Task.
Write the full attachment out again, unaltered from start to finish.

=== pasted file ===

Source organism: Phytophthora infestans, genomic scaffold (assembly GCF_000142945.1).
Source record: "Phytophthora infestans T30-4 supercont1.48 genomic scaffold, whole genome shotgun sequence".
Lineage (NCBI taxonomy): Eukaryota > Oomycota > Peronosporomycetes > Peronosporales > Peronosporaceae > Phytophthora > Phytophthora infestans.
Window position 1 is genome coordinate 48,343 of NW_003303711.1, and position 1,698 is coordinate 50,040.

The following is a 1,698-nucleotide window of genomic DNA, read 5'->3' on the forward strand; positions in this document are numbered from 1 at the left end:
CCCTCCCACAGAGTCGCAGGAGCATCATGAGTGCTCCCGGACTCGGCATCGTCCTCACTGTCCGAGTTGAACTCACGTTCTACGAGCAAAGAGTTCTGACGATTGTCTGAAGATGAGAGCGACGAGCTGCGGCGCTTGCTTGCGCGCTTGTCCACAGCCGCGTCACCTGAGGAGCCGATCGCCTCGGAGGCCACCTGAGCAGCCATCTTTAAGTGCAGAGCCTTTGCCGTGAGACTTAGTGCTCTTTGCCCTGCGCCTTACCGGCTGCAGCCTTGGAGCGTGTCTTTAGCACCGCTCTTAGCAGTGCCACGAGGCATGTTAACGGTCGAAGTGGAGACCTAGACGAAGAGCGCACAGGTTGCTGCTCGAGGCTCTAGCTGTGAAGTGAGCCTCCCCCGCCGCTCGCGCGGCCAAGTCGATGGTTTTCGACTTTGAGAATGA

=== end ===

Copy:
Source organism: Phytophthora infestans, genomic scaffold (assembly GCF_000142945.1).
Source record: "Phytophthora infestans T30-4 supercont1.48 genomic scaffold, whole genome shotgun sequence".
Lineage (NCBI taxonomy): Eukaryota > Oomycota > Peronosporomycetes > Peronosporales > Peronosporaceae > Phytophthora > Phytophthora infestans.
Window position 1 is genome coordinate 48,343 of NW_003303711.1, and position 1,698 is coordinate 50,040.

The following is a 1,698-nucleotide window of genomic DNA, read 5'->3' on the forward strand; positions in this document are numbered from 1 at the left end:
CCCTCCCACAGAGTCGCAGGAGCATCATGAGTGCTCCCGGACTCGGCATCGTCCTCACTGTCCGAGTTGAACTCACGTTCTACGAGCAAAGAGTTCTGACGATTGTCTGAAGATGAGAGCGACGAGCTGCGGCGCTTGCTTGCGCGCTTGTCCACAGCCGCGTCACCTGAGGAGCCGATCGCCTCGGAGGCCACCTGAGCAGCCATCTTTAAGTGCAGAGCCTTTGCCGTGAGACTTAGTGCTCTTTGCCCTGCGCCTTACCGGCTGCAGCCTTGGAGCGTGTCTTTAGCACCGCTCTTAGCAGTGCCACGAGGCATGTTAACGGTCGAAGTGGAGACCTAGACGAAGAGCGCACAGGTTGCTGCTCGAGGCTCTAGCTGTGAAGTGAGCCTCCCCCGCCGCTCGCGCGGCCAAGTCGATGGTTTTCGACTTTGAGAATGA